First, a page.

Here is a follow-up to one of our previous posts about prescription drug abuse.  The Center for Disease Control (CDC) recently published some very informative infographics about prescription drug abuse by state, where people generally find prescription drugs (here’s a hint-it’s generally in the home of someone you know, most likely a family member!), and other statistics.

Drug Overdose Rates

Here is an alarming image showing drug overdose rates by state.  According to information compiled in 2008, Utah has one of the highest overdose rates in the country!

Image courtesy of the CDC.


Common Sources for Prescription Drug Abuse

According to the CDC, prescription drugs are generally acquired by:

  • 55% of people obtained them free from a friend or relative
  • 17.3% are prescribed them by a doctor
  • 11.4% bought them from a friend or relative
  • 4.8% took them from a friend or relative without asking

There is a trend here.  A majority of people acquire prescription drugs from a friend or relative!  To help stop this epidemic, prescription drugs should be properly disposed of when treatment is completed.  If continued use of prescription medication is needed, proper care should be taken to ensure that you, or a loved one aren’t abusing.

Statistics Associated with Prescription Drug Abuse

Finally, we wanted to add this infographic on other risks associated with prescription drug abuse.

Image courtesy of the CDC.

As always, it’s never too late to seek help.  If you or someone you know is abusing prescription paid medication, we urge you to seek treatment at a certified Utah rehab center.

The Center for Disease control today released new findings on prescription drug overdoses.  According to the latest findings, prescription drug abuse has skyrocketed in the past decade.  Some of the other stats include:

  • Prescription painkiller overdoses killed nearly 15,000 people in the US in 2008. This is more than 3 times the 4,000 people killed by these drugs in 1999.
  • In 2010, about 12 million Americans (age 12 or older) reported nonmedical use of prescription painkillers in the past year.
  • Nearly half a million emergency department visits in 2009 were due to people misusing or abusing prescription painkillers.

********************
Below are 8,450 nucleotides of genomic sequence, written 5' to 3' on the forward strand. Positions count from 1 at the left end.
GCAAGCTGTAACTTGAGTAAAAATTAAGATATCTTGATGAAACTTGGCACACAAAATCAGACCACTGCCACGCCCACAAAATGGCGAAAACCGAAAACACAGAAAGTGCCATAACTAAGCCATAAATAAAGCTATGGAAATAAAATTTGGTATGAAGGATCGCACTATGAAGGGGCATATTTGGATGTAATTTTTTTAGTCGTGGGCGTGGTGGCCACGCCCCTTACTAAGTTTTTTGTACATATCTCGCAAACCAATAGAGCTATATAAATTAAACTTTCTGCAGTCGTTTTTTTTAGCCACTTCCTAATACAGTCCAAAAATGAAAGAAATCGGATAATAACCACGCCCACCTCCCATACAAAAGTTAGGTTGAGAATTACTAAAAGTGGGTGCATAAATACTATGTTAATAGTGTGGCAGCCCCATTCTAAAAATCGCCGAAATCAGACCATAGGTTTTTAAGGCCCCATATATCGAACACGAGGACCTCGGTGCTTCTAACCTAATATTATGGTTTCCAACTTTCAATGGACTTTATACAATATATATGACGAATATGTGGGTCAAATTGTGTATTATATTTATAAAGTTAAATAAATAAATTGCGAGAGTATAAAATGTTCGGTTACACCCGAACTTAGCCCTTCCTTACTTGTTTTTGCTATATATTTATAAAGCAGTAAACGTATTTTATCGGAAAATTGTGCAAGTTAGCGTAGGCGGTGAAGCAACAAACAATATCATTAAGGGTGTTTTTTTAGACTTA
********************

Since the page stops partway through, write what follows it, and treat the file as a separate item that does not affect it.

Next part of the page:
• Nonmedical use of prescription painkillers costs health insurers up to $72.5 billion annually in direct health care costs.

The entire article can be read here.  Information courtesy of the Center for Disease Control.

The following numbers are nasty!  An area of concern is the nonmedical use of prescription drugs.  Among 12th-graders, 8 of the 13 most commonly abused drugs (other than cigarettes and alcohol) were prescription medications, over half of which were given to them or were purchased from a friend or family member!  According to the 2009 MFT survey, past-year non-medical use of Oxycontin increased during the last 5 years among 10th graders and remained unchanged, still scary, among 8th graders and 12th graders.  Nearly 1 in 20 high school students report abusing Oxycontin.  Since 2008, according to NSDUH, the number of students who abused prescription pain relievers for the first time (2.2 million in 2009) was roughly even with that of marijuana.

Oxycontin abuse often leads to heroin addiction, so be careful, talk with your kids about drug and alcohol addiction and watch them.  Know their friends!  If you see any drastic changes, remember what your parents used to always say and start watching out.  If you or a loved one starts to struggle, change friends, show changes in personality and activities check into it quickly.  If the signs point to addiction get help immediately.

Cocaine and meth use declined (finally) in 2007!  However, prescription drug abuse increased dramatically, according to a new U.S. survey.  From 2006 to 2007 cocaine use among young adults decreased 23% and meth use fell 30%…however, the big hit is prescription drug abuse which rose 12%!!!  This information is according to a survey conducted by the Substance Abuse and Mental Health Services Administration (SAMHSA).  Another scary not is the fact that since the 1980’s prescription drug abuse has increased five-fold amongst young adults.  The reason the number is so high is because people think if it’s prescribed it’s safe.

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